According to The Washington Post, the family placed a hidden camera in the room because they were anxious about him living in the nursing home. The man’s son later said his father was aware the camera had been installed in his room, but staffers were not. Now, it has become a key piece of evidence in the criminal case against two nurses and an aide who have been indicted on several charges, including murder and neglect. Continue reading →

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The question of whether individual nursing homes or state law should allow “hidden” cameras is being raised again in light of footage captured by the family of a 94-year-old resident of a Pompano Beach facility.nursing home abuse

According to ABC Local 10 News, a certified nursing assistant (CNA) is seen struggling to get the man (who has dementia) off the bed. In the process, she causes him to fall into a chair. She then hits him on the head. In another clip, a CNA is seeing pouring mouthwash all over the man. This footage was especially telling because mouthwash contains alcohol. Alcohol dries out the skin, which can cause or exacerbate skin ulcers and bed sores. This particular individual suffered from stage three bedsores, and ultimately died from them, his family’s attorney now says. They are suing for wrongful death.

The man’s daughter said it was the camera that confirmed her worst fears. As her attorney noted, 99 percent of the time, the nursing home will deny any maltreatment. Absent any proof, some cases can be difficult to pursue, which makes the hidden camera evidence all the more valuable. It serves as undeniable proof of wrongdoing.  Continue reading →

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A recent in-depth analysis by South Florida journalists reveals dozens of nursing homes in Florida with a long history of failure to provide adequate care remain open and operational, putting current and future patients at serious risk.nursing home abuse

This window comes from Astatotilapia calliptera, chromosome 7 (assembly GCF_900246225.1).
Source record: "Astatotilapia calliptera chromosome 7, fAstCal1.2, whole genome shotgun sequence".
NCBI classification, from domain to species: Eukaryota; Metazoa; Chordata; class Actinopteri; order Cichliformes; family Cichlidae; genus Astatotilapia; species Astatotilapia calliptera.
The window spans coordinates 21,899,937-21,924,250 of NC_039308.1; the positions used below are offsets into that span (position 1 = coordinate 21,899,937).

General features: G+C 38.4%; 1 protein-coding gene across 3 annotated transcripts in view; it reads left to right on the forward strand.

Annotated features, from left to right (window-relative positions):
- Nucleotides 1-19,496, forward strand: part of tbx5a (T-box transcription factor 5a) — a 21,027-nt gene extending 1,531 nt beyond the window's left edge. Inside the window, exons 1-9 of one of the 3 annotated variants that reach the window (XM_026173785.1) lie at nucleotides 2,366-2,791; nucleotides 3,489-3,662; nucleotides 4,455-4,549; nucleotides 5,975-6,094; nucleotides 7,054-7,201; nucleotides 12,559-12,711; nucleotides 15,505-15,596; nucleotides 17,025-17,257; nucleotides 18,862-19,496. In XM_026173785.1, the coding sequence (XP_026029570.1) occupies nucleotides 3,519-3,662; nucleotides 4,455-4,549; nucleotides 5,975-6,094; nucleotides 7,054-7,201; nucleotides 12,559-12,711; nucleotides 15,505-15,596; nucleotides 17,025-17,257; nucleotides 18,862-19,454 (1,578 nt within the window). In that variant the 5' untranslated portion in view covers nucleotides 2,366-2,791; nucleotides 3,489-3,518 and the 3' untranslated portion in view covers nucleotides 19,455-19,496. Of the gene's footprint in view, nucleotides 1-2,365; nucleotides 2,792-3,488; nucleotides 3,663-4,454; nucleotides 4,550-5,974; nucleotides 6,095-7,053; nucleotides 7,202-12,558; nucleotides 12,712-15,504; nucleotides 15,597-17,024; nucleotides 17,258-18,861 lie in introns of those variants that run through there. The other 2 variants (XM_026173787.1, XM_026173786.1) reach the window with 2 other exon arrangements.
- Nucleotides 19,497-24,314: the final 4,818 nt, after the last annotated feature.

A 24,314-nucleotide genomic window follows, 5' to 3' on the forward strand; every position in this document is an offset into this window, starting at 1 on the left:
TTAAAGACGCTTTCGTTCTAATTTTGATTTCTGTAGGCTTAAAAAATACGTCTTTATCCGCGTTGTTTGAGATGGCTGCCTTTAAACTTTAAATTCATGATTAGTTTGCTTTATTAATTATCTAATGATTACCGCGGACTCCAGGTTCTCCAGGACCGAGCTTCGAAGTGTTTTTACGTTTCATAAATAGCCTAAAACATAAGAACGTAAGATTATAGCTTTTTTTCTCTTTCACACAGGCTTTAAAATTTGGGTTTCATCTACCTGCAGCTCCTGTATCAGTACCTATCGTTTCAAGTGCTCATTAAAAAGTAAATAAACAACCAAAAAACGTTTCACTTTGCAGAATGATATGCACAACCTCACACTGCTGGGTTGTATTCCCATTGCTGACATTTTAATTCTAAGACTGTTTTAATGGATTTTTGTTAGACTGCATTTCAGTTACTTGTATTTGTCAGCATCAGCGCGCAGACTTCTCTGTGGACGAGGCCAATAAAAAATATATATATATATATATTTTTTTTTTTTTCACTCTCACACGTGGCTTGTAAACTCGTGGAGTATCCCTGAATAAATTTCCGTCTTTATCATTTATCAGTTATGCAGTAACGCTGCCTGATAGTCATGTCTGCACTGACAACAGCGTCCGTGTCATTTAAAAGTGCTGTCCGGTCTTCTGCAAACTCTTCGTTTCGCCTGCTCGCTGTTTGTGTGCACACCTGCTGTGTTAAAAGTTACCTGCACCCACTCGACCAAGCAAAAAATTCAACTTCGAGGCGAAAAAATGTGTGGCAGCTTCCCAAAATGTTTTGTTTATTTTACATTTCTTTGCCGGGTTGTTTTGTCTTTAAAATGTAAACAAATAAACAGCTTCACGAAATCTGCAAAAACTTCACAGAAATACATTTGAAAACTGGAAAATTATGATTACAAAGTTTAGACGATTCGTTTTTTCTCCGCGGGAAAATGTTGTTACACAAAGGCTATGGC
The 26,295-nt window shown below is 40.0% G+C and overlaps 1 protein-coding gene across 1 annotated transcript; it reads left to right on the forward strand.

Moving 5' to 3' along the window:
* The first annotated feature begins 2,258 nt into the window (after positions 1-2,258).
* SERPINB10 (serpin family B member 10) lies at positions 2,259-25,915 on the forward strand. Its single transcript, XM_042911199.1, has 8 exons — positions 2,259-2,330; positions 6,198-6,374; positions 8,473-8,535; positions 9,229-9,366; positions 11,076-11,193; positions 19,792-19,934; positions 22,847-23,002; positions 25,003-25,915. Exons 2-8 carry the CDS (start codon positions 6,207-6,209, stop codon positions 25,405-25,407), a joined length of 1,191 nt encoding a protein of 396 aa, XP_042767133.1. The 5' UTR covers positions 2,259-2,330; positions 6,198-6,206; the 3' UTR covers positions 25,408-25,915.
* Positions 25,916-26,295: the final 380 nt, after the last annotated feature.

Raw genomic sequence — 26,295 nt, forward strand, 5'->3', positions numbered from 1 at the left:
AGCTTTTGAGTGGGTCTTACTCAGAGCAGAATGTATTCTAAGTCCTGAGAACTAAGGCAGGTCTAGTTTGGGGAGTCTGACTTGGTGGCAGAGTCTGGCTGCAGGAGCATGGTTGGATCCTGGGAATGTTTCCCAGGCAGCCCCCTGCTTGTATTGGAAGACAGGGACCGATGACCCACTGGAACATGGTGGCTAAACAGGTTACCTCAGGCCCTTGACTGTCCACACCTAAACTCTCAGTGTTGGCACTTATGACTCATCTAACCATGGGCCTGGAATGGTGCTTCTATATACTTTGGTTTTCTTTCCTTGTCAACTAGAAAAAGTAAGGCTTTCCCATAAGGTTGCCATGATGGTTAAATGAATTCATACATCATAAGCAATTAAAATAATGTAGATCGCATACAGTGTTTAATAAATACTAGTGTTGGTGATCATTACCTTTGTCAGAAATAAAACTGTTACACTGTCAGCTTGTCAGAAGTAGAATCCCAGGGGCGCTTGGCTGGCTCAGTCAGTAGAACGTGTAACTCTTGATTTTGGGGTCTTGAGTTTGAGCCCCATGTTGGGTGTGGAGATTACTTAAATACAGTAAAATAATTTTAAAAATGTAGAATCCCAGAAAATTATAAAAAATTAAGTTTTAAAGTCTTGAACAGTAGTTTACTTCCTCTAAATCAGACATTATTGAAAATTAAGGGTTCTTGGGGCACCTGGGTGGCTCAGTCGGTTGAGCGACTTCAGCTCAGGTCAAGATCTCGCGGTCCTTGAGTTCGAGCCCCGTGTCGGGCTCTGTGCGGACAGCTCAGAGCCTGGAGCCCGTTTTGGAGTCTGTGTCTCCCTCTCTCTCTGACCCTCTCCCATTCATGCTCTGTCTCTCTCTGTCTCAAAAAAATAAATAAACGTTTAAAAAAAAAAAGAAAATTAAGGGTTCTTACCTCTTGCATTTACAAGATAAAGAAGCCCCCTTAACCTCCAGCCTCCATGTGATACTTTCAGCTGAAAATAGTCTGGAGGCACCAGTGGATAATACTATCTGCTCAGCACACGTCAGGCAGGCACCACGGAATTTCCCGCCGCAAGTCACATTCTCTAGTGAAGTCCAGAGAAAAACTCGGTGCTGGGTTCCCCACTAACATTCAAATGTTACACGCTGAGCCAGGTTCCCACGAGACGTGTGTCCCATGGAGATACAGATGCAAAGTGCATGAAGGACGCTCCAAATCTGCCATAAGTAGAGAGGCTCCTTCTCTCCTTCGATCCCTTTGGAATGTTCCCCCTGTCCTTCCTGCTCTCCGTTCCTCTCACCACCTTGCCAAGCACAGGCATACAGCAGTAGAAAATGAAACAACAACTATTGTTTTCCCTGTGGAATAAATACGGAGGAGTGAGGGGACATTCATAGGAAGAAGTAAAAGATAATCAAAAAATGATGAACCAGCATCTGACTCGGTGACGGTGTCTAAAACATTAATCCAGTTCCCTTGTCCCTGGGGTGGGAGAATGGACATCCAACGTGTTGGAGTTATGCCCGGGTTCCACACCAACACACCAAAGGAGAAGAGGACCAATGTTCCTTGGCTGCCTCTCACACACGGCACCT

The News-Press in Fort Myers reports that in the last five years, the 55 lowest-scoring nursing homes in the state for the last 14 of previous 18 quarters racked up more than 100 – or more – violations that threatened resident health and safety. The bottom 46 of those have been sued in nursing home abuse and neglect lawsuits alleging mistreatment or poor care. Nursing home owners denied those claims, but nonetheless settled 87 of them. The remaining 104 are still pending.

Unfortunately, it’s not as if nursing home fines for these violations are much of a motivator for change. On average, fines for serious violations are about $5,000, but often less. Now stack that up against the millions of dollars these facilities receive for taxpayer-funded Medicaid and Medicare programs. Although the Florida Agency for Health Care Administration, the state center responsible for licensing and regulating nursing homes, very seldom uses the biggest weapons in its arsenal to address these issues. That’s why in the last five years, only two nursing homes have been shut down and three were blocked from receiving further admissions. Continue reading →